Day 5 - Friday

Day 5 - Friday

1) Class Business (5)

* Sign-in Sheet
* Discuss Assignment for Monday 9/10; Hand out information on Fever Pitch Selections

2) Introductions and Conclusions Lecture (15)

Lecture Notes:

I. Goal: What does an introduction do? What is its purpose?

A) Sets the stage for readers.

B) Readers use introductions to set up a mental framework for the argument they will encounter in the body of the paper; readers use introductions to create a cognitive framework of concepts, story lines, attitudes — it establishes expectations.

II. If introductions establish expectations, what does a good intro do? (Sets up proper expectations.); A bad intro? (Sets up expectations which the body of the essay doesn’t deliver.)

III. So, the introduction controls the reader’s developing sense of coherence and meaning. How? By using the Grammatical Structure of Introductions:

A) Connecting Threads: You provide your reader with connecting threads — linking the introduction to the body/ rest of the essay.

1) Characters: who play the principal roles in the "story" your sentences/ essay tell.

2) Key Concepts/ Threads: here you introduce the concepts and themes that will be central to your argument.

B) What’s At Stake: Establish "what’s at stake" for readers (i.e. problem statement).

C) Launching Point: The launching point it always the last sentence of the introduction, whether you use it with this in mind or not. You should place the answer/ solution/ thesis (or an anticipation of the answer) here.

D) Purpose of this structure:

1) Characters: threads for a coherent story.
2) Themes: threads for a coherent argument.
3) What’s At Stake/ Problem Statement: So readers know how what they read relates to their lives and concerns.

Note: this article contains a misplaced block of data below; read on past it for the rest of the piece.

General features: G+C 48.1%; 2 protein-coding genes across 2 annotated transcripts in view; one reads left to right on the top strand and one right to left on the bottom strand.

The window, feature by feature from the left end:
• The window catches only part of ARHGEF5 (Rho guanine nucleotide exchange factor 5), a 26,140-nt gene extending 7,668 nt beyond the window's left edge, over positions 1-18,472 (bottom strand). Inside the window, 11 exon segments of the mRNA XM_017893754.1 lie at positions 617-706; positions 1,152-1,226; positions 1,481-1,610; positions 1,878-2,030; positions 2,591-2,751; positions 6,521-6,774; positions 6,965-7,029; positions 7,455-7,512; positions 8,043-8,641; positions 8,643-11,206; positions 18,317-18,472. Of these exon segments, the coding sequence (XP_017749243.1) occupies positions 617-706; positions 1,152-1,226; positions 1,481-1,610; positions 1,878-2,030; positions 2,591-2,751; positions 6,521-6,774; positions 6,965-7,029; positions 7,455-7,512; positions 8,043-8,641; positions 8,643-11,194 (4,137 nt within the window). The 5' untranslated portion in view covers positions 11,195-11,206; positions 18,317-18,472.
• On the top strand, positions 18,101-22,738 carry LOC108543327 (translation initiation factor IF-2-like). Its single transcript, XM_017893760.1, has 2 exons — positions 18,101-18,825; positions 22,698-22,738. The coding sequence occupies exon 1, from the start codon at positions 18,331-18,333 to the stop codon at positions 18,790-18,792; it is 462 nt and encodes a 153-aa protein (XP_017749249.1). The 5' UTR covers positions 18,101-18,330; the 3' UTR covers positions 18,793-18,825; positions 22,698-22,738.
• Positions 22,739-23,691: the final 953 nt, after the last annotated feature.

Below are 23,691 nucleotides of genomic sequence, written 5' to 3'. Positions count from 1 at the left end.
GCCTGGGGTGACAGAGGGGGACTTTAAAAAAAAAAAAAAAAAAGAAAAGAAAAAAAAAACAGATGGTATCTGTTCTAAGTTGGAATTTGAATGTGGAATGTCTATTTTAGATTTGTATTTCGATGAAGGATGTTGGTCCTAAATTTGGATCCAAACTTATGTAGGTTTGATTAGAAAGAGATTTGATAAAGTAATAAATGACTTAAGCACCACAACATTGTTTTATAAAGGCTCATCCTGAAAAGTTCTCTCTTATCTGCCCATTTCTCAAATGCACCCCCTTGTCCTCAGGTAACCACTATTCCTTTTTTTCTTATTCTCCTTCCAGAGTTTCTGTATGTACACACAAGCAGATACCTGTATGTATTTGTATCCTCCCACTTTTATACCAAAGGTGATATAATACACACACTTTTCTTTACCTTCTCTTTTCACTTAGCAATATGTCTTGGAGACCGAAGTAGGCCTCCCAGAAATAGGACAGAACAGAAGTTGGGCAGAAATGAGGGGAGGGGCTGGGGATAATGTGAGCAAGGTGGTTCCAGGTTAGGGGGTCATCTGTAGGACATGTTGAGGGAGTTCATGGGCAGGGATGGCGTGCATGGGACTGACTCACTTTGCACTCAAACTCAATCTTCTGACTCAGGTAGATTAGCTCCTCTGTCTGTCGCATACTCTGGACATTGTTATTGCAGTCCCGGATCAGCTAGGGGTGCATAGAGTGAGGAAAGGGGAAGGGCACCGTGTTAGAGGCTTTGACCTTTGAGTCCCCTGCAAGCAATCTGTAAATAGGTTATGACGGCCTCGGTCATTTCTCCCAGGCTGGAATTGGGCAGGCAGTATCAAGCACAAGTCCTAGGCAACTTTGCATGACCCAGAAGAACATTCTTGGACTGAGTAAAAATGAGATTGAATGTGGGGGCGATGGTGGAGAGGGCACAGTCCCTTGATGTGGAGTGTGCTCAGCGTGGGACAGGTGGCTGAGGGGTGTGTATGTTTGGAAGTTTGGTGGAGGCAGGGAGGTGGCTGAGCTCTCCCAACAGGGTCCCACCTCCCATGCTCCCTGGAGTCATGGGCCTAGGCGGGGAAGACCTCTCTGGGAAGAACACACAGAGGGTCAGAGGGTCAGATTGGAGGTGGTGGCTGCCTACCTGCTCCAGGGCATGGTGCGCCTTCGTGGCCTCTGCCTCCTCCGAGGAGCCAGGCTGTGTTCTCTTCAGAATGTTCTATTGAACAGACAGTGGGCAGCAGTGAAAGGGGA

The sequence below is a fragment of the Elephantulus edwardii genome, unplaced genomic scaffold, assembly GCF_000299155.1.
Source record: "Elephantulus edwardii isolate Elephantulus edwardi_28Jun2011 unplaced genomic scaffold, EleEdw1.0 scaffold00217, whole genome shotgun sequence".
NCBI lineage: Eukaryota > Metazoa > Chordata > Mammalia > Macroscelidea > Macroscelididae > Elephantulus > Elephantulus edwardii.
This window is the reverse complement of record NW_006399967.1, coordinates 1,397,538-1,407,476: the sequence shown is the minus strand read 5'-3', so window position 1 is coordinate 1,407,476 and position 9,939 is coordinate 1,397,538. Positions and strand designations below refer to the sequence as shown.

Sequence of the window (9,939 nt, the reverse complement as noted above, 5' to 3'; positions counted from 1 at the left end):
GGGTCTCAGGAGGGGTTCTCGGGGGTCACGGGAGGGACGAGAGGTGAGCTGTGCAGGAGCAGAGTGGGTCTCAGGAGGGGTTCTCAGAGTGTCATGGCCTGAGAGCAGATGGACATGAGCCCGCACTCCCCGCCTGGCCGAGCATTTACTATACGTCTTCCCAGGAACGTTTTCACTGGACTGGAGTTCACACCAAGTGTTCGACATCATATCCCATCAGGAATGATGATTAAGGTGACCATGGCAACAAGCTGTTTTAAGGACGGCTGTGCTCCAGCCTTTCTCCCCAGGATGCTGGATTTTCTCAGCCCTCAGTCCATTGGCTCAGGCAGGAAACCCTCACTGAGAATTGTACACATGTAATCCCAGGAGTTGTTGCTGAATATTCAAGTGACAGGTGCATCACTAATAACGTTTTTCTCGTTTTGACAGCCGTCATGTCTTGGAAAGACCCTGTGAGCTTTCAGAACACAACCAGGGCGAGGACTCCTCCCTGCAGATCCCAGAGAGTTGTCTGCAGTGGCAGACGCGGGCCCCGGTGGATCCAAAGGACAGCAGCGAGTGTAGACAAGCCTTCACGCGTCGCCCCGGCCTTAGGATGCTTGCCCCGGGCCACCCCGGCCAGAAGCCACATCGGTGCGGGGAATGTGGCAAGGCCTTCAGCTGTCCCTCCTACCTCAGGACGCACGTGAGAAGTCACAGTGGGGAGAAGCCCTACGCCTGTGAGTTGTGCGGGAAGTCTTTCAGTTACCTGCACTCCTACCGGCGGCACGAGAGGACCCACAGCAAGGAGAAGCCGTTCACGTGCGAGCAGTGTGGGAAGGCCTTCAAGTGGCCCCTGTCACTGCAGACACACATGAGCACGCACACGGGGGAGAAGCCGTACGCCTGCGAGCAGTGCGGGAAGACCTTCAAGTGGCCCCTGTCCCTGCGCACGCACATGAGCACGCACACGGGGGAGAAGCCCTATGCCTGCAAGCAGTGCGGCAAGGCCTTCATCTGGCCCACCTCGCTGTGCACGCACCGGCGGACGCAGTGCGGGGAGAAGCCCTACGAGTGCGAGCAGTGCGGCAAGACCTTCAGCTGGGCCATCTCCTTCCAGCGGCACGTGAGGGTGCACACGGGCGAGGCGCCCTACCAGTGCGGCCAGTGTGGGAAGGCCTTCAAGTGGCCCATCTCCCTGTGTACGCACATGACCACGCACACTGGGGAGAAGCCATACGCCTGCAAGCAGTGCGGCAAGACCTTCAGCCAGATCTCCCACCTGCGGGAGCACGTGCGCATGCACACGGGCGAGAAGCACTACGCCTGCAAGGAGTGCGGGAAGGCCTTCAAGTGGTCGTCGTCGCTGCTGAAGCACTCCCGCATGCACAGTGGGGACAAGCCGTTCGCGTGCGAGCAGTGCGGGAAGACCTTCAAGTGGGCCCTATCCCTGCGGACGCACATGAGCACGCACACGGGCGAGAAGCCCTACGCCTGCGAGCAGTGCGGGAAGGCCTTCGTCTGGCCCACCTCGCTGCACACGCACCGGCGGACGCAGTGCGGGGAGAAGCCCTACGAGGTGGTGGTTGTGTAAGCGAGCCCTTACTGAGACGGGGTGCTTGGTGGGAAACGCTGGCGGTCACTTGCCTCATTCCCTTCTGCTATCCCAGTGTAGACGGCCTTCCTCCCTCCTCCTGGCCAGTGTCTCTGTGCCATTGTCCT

4) Launching Point: reader gains a sense of where the document is taking them.

IV. Review Problem Statement Structure

A) Prelude (new element: anecdote, quotation).
B) Status Quo
C) Destabilizing Condition/ Question
D) Consequences
E) Solution/ Answer/ Thesis

V. Handout: The Problem Structure of an IntroductionA) Use handout to show the parts of an introduction.

VI. What about conclusions? What do they do?

A) Mirror of Introduction: The conclusion locates your discussion with respect to further questions and problems in the way that your introduction locates the discussion with respect to previous questions and problems.

B) Gives you one last chance to put your discussion in a context that helps your readers:

1) Make sense of it.
2) See why it’s important to them.

C) Parts of the Conclusion:

1) Answer/ Solution
2) Implications of Answer (that lead to further consequences)
3) Remaining Ignorance (reflection of introduction’s problem)
4) Opportunities for Further Research (reflections of introductions' status quo)
5) Coda (reflection of introduction’s prelude)

VII. What happens in the body of this essay?

A) Development (of themes, characters, question)
B) Resolution (response to question/ problem)
C) Fulfillment of Reader’s Expectations

3) Introduction/ Problem Statement Workshop (15)

* Everyone take out your introduction. When I say, "Go," I want you to find a partner and put your desks together. Ready? "Go!"
* Now, exchange intros. Once you’ve read your partner’s introduction, I want you to fill out the workshop sheet.
* Hand in sheets and introductions.

4) Conclude discussion of McCarthy (15)

5) Return e-mails with comments.

Back to MWF Calendar